Howard Waco, Plaintiff-appellant, v. Gregory Baltad, Defendant,raymond Mireles, Defendant-appellee, 934 F.2d 214 (9th Cir. 1991)Annotate this Case
Hugh R. Manes, Los Angeles, Cal., for plaintiff-appellant.
John A. Daly and Joan E. Hewitt, Chase, Rotchford, Drukker & Bogust, Los Angeles, Cal., for defendant-appellee.
Appeal from the United States District Court for the Central District of California.
Before PREGERSON, BRUNETTI and T.G. NELSON, Circuit Judges.
Howard Waco, a Los Angeles County public defender, appeals the district court's dismissal of his action for damages against California Superior Court Judge Raymond Mireles for failure to state a claim. Because the district court directed entry of final judgment as to Judge Mireles pursuant to Fed. R. Civ. P. 54(b), we have jurisdiction over Waco's appeal.1 We reverse and remand.
We review de novo a district court's dismissal for failure to state a claim. Noll v. Carlson, 809 F.2d 1446, 1447 (9th Cir. 1987). Dismissal is appropriate only if the plaintiff "can prove no set of facts which would entitle him to relief." Gibson v. United States, 781 F.2d 1334, 1337 (9th Cir. 1986), cert. denied, 479 U.S. 1054, 107 S. Ct. 928, 93 L. Ed. 2d 979 (1987). The allegations in the complaint are taken as true and are construed in the light most favorable to the nonmoving party. Love v. United States, 915 F.2d 1242, 1245 (9th Cir. 1989).
Judges are absolutely immune from section 1983 liability for damages only for their judicial acts and not for other administrative, legislative, or executive functions that they may perform. Forrester v. White, 484 U.S. 219, 227, 108 S. Ct. 538, 544, 98 L. Ed. 2d 555 (1988). An act is judicial when it is a "function normally performed by a judge [and the parties] dealt with the judge in his judicial capacity." Stump v. Sparkman, 435 U.S. 349, 360, 98 S. Ct. 1099, 1106, 55 L. Ed. 2d 331 (1978); accord Ashelman v. Pope, 793 F.2d 1072, 1075-76 (9th Cir. 1986) (en banc).
Absolute immunity protects judges from liability for their judicial acts "even when such acts are in excess of their jurisdiction, and are alleged to have been done maliciously or corruptly." Stump, 435 U.S. at 356, 98 S. Ct. at 1104. If the act is judicial, judges are subject to liability only when they act in the clear absence of all jurisdiction. Id. at 356-57, 98 S. Ct. at 1105.
In his complaint, Waco alleged that after he failed to appear for the initial call of Judge Mireles's morning calendar, the judge, "angered by the absence of attorneys from his courtroom ... ordered [two police officers employed by the City of Los Angeles] ... to forcibly and with excessive force seize and bring" Waco into his courtroom. The police officers allegedly went into another courtroom, where Waco was representing another client, and forcibly dragged him out of that courtroom. Waco further alleges that the police officers slammed him into the walls, shouted obscenities at him, and slammed him through the doors into Judge Mireles's courtroom.2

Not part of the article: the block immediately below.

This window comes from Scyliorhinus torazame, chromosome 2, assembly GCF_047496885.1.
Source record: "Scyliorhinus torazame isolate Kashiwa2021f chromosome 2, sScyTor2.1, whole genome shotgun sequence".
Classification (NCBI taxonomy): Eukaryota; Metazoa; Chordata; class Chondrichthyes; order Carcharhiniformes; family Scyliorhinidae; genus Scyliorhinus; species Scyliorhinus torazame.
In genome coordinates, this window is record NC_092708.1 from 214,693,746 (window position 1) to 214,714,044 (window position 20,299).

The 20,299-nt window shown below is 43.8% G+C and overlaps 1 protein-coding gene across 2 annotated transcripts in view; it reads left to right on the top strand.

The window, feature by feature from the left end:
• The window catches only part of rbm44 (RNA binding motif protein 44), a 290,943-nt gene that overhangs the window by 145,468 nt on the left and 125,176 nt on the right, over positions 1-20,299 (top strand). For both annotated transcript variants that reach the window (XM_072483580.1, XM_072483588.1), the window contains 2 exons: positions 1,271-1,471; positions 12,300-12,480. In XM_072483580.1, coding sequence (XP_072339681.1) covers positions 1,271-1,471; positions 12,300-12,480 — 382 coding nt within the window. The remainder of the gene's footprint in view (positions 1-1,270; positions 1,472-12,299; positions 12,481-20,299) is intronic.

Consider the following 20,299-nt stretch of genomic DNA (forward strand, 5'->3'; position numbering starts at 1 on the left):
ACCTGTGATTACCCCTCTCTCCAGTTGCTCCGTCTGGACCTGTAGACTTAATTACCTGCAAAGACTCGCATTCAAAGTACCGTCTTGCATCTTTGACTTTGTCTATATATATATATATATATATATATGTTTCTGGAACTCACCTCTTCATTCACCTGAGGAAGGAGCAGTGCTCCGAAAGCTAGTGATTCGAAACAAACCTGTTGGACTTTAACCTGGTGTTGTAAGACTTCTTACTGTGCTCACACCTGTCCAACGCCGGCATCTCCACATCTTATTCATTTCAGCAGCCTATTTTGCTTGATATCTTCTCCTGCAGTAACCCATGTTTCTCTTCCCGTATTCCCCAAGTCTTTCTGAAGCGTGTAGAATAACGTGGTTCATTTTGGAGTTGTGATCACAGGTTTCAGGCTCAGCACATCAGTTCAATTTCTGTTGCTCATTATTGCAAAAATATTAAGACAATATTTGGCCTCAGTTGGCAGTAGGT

In support of his argument that Mireles's act was not judicial, Waco cites Gregory v. Thompson, 500 F.2d 59 (9th Cir. 1974). In Gregory, this court held that when judges themselves use physical force to preserve order, they are not entitled to absolute immunity, although they may be entitled to a defense of qualified immunity. 500 F.2d at 61, 64-65 (judge asked person to leave his courtroom and, after person refused, judge physically removed him). Although the Gregory judge would have retained his absolute immunity if he had directed a sheriff to remove the person, he lost his immunity because he performed an act "similar to that normally performed by a sheriff or bailiff." Id. at 65. This court suggested that a judge also could lose his immunity if he directed a sheriff or bailiff to use excessive force. Id. at 65 n. 6 (dictum); accord Ammons v. Baldwin, 705 F.2d 1445, 1448 (5th Cir. 1983) (judge's threat to use physical force on litigant "strays too far from the normal conduct of a judge to enjoy immunity") (citing Gregory, 500 F.2d at 64), cert. denied, 465 U.S. 1006, 104 S. Ct. 999, 79 L. Ed. 2d 232 (1984); see also Rosenthal v. Justices of the Supreme Court of California, 910 F.2d 561, 566 (9th Cir. 1990) (cites Gregory as an example of when a judge's conduct is not a judicial act), cert. denied, --- U.S. ----, 111 S. Ct. 963, 112 L. Ed. 2d 1050 (1991).
Judge Mireles would retain his absolute immunity if he merely directed the officers to bring Waco to his courtroom without directing them to use excessive force. Gregory, 500 F.2d at 64-65 & n. 6. Here, however, Waco alleges that the judge "ordered [the police officers] to forcibly and with excessive force" bring Waco into his courtroom. If Judge Mireles requested and authorized the use of excessive force, then he would not be acting in his judicial capacity. Id. Taking the allegations in Waco's complaint as true, we cannot say that he can prove no set of facts in support of his claim. See Love, 915 F.2d at 1245; Gibson, 781 F.2d at 1337. Accordingly, we reverse the judgment of the district court.
Reversed and remanded.
The panel finds this case appropriate for submission without oral argument pursuant to Ninth Circuit Rule 34-4 and Fed. R. App. P. 34(a)
Waco's action against police officers Baltad and Titiriga is still pending in district court
In his complaint, Waco states that the defendants knew or should have known that his only case before Judge Mireles involved a client, Johnny Lee Smith, who was in the custody of the Sheriff's Department. According to Waco, the Sheriff's Department had failed to bring Smith to court that morning and was unable to deliver him until 1:30 p.m